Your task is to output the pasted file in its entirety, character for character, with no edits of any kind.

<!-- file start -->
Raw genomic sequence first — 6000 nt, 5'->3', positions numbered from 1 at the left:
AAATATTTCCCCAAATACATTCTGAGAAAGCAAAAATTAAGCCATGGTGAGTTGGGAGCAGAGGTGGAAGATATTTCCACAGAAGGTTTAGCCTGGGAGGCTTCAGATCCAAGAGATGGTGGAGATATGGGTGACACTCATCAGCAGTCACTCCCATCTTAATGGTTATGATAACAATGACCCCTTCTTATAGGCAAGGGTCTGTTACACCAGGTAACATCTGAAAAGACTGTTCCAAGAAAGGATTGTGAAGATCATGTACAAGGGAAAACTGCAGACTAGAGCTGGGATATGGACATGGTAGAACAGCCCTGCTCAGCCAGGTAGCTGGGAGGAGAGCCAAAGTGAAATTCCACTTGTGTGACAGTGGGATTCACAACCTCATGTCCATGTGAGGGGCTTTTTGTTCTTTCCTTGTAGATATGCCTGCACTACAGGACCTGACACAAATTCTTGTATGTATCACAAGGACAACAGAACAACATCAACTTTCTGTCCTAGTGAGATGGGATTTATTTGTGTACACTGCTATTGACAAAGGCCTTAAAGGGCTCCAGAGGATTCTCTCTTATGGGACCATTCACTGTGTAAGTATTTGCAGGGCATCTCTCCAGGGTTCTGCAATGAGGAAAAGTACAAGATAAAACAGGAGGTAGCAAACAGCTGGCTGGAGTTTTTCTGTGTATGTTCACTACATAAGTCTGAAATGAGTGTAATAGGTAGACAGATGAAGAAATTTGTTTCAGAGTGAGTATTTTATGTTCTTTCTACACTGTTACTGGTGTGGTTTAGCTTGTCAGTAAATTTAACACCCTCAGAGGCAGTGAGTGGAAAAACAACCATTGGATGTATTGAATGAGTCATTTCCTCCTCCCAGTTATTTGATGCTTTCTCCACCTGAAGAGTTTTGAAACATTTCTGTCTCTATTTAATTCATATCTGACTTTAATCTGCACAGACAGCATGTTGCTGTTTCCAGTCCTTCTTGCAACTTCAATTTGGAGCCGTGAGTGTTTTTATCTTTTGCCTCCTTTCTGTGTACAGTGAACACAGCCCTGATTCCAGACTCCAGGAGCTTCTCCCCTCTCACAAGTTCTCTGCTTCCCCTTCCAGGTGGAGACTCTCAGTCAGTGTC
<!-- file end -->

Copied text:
Raw genomic sequence first — 6000 nt, 5'->3', positions numbered from 1 at the left:
AAATATTTCCCCAAATACATTCTGAGAAAGCAAAAATTAAGCCATGGTGAGTTGGGAGCAGAGGTGGAAGATATTTCCACAGAAGGTTTAGCCTGGGAGGCTTCAGATCCAAGAGATGGTGGAGATATGGGTGACACTCATCAGCAGTCACTCCCATCTTAATGGTTATGATAACAATGACCCCTTCTTATAGGCAAGGGTCTGTTACACCAGGTAACATCTGAAAAGACTGTTCCAAGAAAGGATTGTGAAGATCATGTACAAGGGAAAACTGCAGACTAGAGCTGGGATATGGACATGGTAGAACAGCCCTGCTCAGCCAGGTAGCTGGGAGGAGAGCCAAAGTGAAATTCCACTTGTGTGACAGTGGGATTCACAACCTCATGTCCATGTGAGGGGCTTTTTGTTCTTTCCTTGTAGATATGCCTGCACTACAGGACCTGACACAAATTCTTGTATGTATCACAAGGACAACAGAACAACATCAACTTTCTGTCCTAGTGAGATGGGATTTATTTGTGTACACTGCTATTGACAAAGGCCTTAAAGGGCTCCAGAGGATTCTCTCTTATGGGACCATTCACTGTGTAAGTATTTGCAGGGCATCTCTCCAGGGTTCTGCAATGAGGAAAAGTACAAGATAAAACAGGAGGTAGCAAACAGCTGGCTGGAGTTTTTCTGTGTATGTTCACTACATAAGTCTGAAATGAGTGTAATAGGTAGACAGATGAAGAAATTTGTTTCAGAGTGAGTATTTTATGTTCTTTCTACACTGTTACTGGTGTGGTTTAGCTTGTCAGTAAATTTAACACCCTCAGAGGCAGTGAGTGGAAAAACAACCATTGGATGTATTGAATGAGTCATTTCCTCCTCCCAGTTATTTGATGCTTTCTCCACCTGAAGAGTTTTGAAACATTTCTGTCTCTATTTAATTCATATCTGACTTTAATCTGCACAGACAGCATGTTGCTGTTTCCAGTCCTTCTTGCAACTTCAATTTGGAGCCGTGAGTGTTTTTATCTTTTGCCTCCTTTCTGTGTACAGTGAACACAGCCCTGATTCCAGACTCCAGGAGCTTCTCCCCTCTCACAAGTTCTCTGCTTCCCCTTCCAGGTGGAGACTCTCAGTCAGTGTC